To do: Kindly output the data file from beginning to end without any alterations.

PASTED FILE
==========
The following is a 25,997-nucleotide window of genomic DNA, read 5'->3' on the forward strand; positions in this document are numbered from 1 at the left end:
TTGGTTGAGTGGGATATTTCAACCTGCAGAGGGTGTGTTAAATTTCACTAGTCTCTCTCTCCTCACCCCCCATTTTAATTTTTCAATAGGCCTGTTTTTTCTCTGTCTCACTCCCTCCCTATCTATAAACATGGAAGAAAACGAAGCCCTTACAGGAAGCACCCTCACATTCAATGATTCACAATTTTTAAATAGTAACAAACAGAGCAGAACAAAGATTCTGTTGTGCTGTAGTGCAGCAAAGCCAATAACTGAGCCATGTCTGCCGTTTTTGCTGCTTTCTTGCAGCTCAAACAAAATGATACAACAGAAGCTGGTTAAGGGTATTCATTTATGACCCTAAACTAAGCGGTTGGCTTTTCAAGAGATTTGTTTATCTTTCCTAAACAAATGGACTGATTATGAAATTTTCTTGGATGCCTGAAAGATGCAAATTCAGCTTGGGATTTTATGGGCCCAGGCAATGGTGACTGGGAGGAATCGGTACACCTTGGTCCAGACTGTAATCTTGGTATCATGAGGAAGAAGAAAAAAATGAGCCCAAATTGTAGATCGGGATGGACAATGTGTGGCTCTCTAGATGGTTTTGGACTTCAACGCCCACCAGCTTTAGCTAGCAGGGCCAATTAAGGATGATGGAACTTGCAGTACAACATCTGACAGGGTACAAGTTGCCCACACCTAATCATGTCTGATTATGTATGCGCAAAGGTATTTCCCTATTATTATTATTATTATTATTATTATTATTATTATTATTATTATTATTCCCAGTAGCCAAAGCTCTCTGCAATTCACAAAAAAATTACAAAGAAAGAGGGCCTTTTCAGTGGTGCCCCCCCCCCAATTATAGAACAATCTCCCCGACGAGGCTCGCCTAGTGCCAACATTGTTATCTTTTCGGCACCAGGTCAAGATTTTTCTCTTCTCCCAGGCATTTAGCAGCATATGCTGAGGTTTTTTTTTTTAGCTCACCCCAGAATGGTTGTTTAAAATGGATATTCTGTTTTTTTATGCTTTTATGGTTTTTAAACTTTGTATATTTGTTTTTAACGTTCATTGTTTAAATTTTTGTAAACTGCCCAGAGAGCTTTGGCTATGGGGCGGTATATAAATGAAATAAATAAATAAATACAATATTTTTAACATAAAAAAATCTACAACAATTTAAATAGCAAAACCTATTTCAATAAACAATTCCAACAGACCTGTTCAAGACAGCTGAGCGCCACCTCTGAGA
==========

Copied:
The following is a 25,997-nucleotide window of genomic DNA, read 5'->3' on the forward strand; positions in this document are numbered from 1 at the left end:
TTGGTTGAGTGGGATATTTCAACCTGCAGAGGGTGTGTTAAATTTCACTAGTCTCTCTCTCCTCACCCCCCATTTTAATTTTTCAATAGGCCTGTTTTTTCTCTGTCTCACTCCCTCCCTATCTATAAACATGGAAGAAAACGAAGCCCTTACAGGAAGCACCCTCACATTCAATGATTCACAATTTTTAAATAGTAACAAACAGAGCAGAACAAAGATTCTGTTGTGCTGTAGTGCAGCAAAGCCAATAACTGAGCCATGTCTGCCGTTTTTGCTGCTTTCTTGCAGCTCAAACAAAATGATACAACAGAAGCTGGTTAAGGGTATTCATTTATGACCCTAAACTAAGCGGTTGGCTTTTCAAGAGATTTGTTTATCTTTCCTAAACAAATGGACTGATTATGAAATTTTCTTGGATGCCTGAAAGATGCAAATTCAGCTTGGGATTTTATGGGCCCAGGCAATGGTGACTGGGAGGAATCGGTACACCTTGGTCCAGACTGTAATCTTGGTATCATGAGGAAGAAGAAAAAAATGAGCCCAAATTGTAGATCGGGATGGACAATGTGTGGCTCTCTAGATGGTTTTGGACTTCAACGCCCACCAGCTTTAGCTAGCAGGGCCAATTAAGGATGATGGAACTTGCAGTACAACATCTGACAGGGTACAAGTTGCCCACACCTAATCATGTCTGATTATGTATGCGCAAAGGTATTTCCCTATTATTATTATTATTATTATTATTATTATTATTATTATTATTATTATTCCCAGTAGCCAAAGCTCTCTGCAATTCACAAAAAAATTACAAAGAAAGAGGGCCTTTTCAGTGGTGCCCCCCCCCCAATTATAGAACAATCTCCCCGACGAGGCTCGCCTAGTGCCAACATTGTTATCTTTTCGGCACCAGGTCAAGATTTTTCTCTTCTCCCAGGCATTTAGCAGCATATGCTGAGGTTTTTTTTTTTAGCTCACCCCAGAATGGTTGTTTAAAATGGATATTCTGTTTTTTTATGCTTTTATGGTTTTTAAACTTTGTATATTTGTTTTTAACGTTCATTGTTTAAATTTTTGTAAACTGCCCAGAGAGCTTTGGCTATGGGGCGGTATATAAATGAAATAAATAAATAAATACAATATTTTTAACATAAAAAAATCTACAACAATTTAAATAGCAAAACCTATTTCAATAAACAATTCCAACAGACCTGTTCAAGACAGCTGAGCGCCACCTCTGAGA